- Human scale refers to a size, texture, and articulation of physical elements that match the size and proportions of humans and, equally important, correspond to the speed at which humans walk.
- Transparency refers to the degree to which people can see or perceive objects and activity—especially human activity—beyond the edge of a street.
- Complexity refers to the visual richness of a place. The complexity of a place depends on the variety of the physical environment.
- Effective traffic calming can also be a key strategy to ensuring safe walking environments.
What does this look like at the community level? Let’s look at both large-scale, city-wide planning and small-scale site design.
Walkable cities and community planning
On a large scale, infrastructure can encourage active transportation in the form of walking, running and cycling. This can be achieved by increasing density (i.e. the walking distance between destinations) and improving the design and diversity of neighborhoods (i.e. the walking experience and the destinations themselves).
Increased density can be associated with smaller living spaces, but it also means shorter walking distances between destinations. People are more inclined to walk if it’s the most accessible and convenient means to getting where they need to go. We visit grocery stores, news and entertainment hubs, green spaces and goods and service providers daily. Access to healthy foods is also a prime component to effective active design—encouraging not only healthy activities but also healthy eating. Well-considered public transit in less dense areas also encourages walking. Riders may be inactive while on the bus or train, but 29% get their recommended daily activity by walking to and from transit.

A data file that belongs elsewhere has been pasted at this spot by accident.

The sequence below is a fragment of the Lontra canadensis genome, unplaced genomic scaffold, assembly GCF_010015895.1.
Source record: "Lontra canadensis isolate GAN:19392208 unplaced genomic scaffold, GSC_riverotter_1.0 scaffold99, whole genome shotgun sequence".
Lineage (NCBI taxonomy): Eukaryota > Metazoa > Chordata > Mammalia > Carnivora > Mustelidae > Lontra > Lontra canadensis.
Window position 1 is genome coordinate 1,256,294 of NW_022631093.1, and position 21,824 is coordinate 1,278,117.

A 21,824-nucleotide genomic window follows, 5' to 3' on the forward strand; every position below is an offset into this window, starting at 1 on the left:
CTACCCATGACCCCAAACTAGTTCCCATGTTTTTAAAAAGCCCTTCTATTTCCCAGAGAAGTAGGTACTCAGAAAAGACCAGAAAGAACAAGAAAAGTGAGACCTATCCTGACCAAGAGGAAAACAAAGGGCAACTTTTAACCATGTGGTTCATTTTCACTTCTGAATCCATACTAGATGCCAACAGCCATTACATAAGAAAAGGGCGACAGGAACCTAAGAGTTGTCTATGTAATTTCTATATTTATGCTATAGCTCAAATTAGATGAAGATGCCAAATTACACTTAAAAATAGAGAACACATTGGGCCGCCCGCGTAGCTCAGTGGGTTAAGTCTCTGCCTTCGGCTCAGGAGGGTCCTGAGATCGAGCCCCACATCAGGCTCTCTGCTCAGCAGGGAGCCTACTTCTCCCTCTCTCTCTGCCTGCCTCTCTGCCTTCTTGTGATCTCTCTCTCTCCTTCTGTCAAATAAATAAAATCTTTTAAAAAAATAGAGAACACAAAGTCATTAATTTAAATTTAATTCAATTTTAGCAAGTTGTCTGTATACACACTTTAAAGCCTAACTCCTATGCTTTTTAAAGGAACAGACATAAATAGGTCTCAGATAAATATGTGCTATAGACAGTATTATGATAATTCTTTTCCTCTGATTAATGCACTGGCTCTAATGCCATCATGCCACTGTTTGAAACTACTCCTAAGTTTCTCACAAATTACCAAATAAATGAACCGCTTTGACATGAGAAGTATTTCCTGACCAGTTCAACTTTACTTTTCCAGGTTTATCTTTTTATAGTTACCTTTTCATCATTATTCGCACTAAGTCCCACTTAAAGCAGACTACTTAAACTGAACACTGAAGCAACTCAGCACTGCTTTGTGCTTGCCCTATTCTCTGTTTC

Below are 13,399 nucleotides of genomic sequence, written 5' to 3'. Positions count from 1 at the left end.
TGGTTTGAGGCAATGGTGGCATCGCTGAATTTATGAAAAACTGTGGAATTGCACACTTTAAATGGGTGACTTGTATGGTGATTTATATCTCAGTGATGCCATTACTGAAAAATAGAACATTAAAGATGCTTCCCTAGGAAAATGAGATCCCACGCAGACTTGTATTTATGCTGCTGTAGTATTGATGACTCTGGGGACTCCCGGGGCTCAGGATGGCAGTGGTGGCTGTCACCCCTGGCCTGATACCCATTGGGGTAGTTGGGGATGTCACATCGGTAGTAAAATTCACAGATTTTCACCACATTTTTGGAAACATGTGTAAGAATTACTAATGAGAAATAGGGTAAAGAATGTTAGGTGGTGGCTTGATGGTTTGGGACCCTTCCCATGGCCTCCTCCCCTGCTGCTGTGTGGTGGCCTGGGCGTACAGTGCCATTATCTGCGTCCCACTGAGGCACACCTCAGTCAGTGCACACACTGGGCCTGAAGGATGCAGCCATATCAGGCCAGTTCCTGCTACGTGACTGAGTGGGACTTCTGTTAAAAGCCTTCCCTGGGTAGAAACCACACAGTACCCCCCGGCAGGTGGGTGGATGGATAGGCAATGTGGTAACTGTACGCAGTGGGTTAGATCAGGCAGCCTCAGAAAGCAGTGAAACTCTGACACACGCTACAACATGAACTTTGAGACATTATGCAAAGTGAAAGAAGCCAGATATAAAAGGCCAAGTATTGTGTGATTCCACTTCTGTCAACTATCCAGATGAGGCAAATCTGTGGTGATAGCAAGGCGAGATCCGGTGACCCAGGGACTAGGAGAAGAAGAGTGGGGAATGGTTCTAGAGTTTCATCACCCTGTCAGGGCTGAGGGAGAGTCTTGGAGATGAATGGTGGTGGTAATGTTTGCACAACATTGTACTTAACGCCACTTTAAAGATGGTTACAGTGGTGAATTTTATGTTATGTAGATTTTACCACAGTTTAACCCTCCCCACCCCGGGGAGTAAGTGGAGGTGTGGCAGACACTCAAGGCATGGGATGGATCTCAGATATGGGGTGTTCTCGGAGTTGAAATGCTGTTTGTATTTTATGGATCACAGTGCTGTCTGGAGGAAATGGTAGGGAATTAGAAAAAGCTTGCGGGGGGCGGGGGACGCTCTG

Ultimately, when designing for active streets and community recreation, the user’s experience is what makes or breaks a concept.
Active site design: small scale design for walkable neighborhoods
When it comes to smaller-scale projects within a larger community, architects and designers can look for ways to reinforce, complement or even initiate local design principles.
Going back to the design qualities that are “critical to a good walking environment,” we see that user-oriented design is key.
Plants, vistas, and public art are all important aesthetic elements. People look to interesting sights to draw their attention, whether it be a statue or an inviting vantage. Texture and color in murals, gardens, trees, architecture, and site furnishings also make areas stand out and/or complement their surroundings. Giving users plenty to see—and strong sightlines to see them—are crucial to communicating a site’s possibilities.
Arrangement can also affect experience. It can mean the difference between a breath of exhaust in the midst of a noisy traffic environment and a breath of fresh air amidst a canopy of surrounding shade trees. Here’s a look at a few active design strategies.
Create an enticing destination
There are many ways to make a location more attractive to visitors. Aside from proximity, basic amenities such as water fountains, news boxes and public seating encourage and attract visits. What sorts of amenities are provided often helps dictate the space. Large fixed tables in a park can encourage picnics, smaller ones might invite chess players. Having washrooms available encourages a longer stay. Playgrounds draw families and off-leash areas encourage dog owners to drop by. A nearby place to buy coffee or ice cream can make an area a destination for breakfast or for dessert in the evening. Open spaces are attractive for people; these can be as wide as a field that encourages frisbee or a game of catch, or as small as a few folding tables near a food truck. People need space to relax and interact.
Destinations tend to grow more attractive over time: as more people use a space, the more it becomes a draw for people-watching, meeting, and events.